For me it’s starting a book. All that emptiness to fill. I worry that I can and bit by bit, somehow, manage to.

  3. #5 by acflory on February 27, 2017 - 3:16 am

    I’m at partial blank, at the moment, after a three month ‘holiday’. The mind wants to write. In fact, it craves the excitement that comes with unravelling a new story, but all it has to work with is an old story that needs to be rewritten.
    The first week was painful to say the least. I would force myself to work on a scene, but it was just words on a page. Then, after a day or three, I had a breakthrough – one whole paragraph that sounded better than when I first wrote it. Then a very small epiphany, one of those ‘ah hah’ moments that makes you wonder why you didn’t see the obvious five years ago?
    Right now, I’m pruning great chunks of prose away so I can see the story, but I’m also starting to achieve something I like every day. I’m nearing the ‘zone’ and the anticipation is building. 🙂

    • #6 by Roz Morris @Roz_Morris on February 27, 2017 - 8:05 am

      Hi Andrea! ‘Approaching the zone’ … yes, that’s the tricky part. Enjoy it when you get there.

  4. #8 by Karen Lynne Klink on February 27, 2017 - 3:45 pm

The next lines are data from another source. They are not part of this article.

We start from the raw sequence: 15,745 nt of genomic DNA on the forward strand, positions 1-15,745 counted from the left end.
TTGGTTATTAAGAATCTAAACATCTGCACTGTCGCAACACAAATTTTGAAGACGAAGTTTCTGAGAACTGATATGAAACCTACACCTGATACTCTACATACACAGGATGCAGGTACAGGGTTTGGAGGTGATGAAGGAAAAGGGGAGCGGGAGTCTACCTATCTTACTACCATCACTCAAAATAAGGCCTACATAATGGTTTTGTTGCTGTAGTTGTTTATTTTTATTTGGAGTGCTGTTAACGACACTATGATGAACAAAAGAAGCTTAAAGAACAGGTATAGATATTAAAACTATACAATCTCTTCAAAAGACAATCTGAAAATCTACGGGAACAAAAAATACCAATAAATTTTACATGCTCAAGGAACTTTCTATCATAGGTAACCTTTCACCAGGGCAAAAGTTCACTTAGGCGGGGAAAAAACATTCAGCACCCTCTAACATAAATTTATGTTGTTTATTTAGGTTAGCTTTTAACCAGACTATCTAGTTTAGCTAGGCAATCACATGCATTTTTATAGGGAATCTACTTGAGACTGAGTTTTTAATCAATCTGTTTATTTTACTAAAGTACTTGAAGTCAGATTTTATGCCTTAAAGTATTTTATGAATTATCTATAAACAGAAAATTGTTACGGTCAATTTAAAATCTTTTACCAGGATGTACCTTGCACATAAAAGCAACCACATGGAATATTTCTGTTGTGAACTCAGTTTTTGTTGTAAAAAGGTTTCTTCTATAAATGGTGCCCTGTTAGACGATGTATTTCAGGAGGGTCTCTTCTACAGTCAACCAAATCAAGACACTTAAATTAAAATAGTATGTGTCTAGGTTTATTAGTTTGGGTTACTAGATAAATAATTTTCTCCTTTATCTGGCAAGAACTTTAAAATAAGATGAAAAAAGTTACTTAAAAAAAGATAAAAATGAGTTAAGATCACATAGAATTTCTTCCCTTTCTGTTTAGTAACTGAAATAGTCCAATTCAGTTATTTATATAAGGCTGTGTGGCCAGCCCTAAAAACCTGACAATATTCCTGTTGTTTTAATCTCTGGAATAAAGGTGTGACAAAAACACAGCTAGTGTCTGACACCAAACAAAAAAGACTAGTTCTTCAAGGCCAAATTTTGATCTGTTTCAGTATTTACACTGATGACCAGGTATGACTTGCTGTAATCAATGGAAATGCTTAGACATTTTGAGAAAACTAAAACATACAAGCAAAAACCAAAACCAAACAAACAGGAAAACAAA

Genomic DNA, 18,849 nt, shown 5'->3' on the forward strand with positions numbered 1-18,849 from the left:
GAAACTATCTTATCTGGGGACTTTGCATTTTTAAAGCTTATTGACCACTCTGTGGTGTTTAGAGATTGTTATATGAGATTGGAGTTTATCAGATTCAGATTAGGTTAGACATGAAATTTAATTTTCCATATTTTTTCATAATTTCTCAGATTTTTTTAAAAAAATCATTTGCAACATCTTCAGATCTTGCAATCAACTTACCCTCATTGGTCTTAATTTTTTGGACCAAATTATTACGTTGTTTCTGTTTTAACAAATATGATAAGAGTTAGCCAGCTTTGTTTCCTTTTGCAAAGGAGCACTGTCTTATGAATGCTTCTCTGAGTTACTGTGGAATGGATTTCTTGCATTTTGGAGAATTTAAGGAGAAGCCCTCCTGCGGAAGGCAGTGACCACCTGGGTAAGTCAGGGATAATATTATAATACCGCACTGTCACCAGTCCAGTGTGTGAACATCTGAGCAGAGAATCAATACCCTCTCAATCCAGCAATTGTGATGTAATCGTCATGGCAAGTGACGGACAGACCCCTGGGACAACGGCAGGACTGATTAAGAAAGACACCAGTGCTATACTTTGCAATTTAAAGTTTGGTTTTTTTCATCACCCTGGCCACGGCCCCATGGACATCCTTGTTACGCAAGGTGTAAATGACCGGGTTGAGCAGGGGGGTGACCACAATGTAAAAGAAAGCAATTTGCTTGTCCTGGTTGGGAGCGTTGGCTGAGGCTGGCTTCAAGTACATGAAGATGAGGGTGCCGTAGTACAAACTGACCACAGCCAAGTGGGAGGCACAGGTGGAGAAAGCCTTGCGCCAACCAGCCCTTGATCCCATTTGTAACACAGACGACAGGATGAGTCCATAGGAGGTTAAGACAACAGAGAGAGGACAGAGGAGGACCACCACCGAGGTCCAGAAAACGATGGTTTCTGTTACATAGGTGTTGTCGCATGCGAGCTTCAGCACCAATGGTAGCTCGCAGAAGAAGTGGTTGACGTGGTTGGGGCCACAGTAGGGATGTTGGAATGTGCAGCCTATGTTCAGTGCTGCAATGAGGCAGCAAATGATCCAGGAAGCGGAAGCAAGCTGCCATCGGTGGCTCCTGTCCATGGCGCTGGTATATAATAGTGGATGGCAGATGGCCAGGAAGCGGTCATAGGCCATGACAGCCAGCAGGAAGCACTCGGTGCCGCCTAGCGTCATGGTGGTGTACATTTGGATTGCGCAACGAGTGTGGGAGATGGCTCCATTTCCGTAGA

My problem is knowing what I want to say but not being able to write it, not finding the right words or phrase. I get so frustrated and keyed up I often have to get up and walk away.

    • #9 by Roz Morris @Roz_Morris on February 27, 2017 - 10:55 pm

      Karen, you might find it helps to get the rough idea down anyoldhow, then refine.

  5. #10 by Don Massenzio on February 27, 2017 - 4:40 pm

    Reblogged this on Don Massenzio's Blog and commented:
    Here is a great post from the Nail Your Novel blog on getting started with your writing.

  6. #13 by Rob Sapsford on February 28, 2017 - 4:46 am

    Your strangers in photos has regenerated my enthusiasm for this activity. When I figure out how to get my own blog ( I’m a old dog leaning new tricks) I will post what you have discovered by taking the photo of your husband. Lovers, escapees from tyranny, a spy, undercover agents, people peeking from windows so much drama. Thanks so much for your blog.
    Cheers

    • #14 by Roz Morris @Roz_Morris on February 28, 2017 - 6:34 am

      Hello Rob – good to meet you! I hope you manage to learn blogging. It’s a lot of fun. And I look forward to your interpretation of my photo.

  7. #15 by Icy Sedgwick on March 8, 2017 - 2:42 pm

    I love reading magazines like Fortean Times, or websites like Atlas Obscura. So many weird things in the world – your brain can’t help but asking “what if…”?

    • #16 by Roz Morris @Roz_Morris on March 8, 2017 - 2:57 pm

      Hi Icy – you’re so right, there are many places to restore our sense of wonder. Thanks for sharing those two. I’ll look at them when I next have a scary blank.

      • #17 by Icy Sedgwick on March 8, 2017 - 3:31 pm

        Atlas Obscura can be a very deep rabbit hole!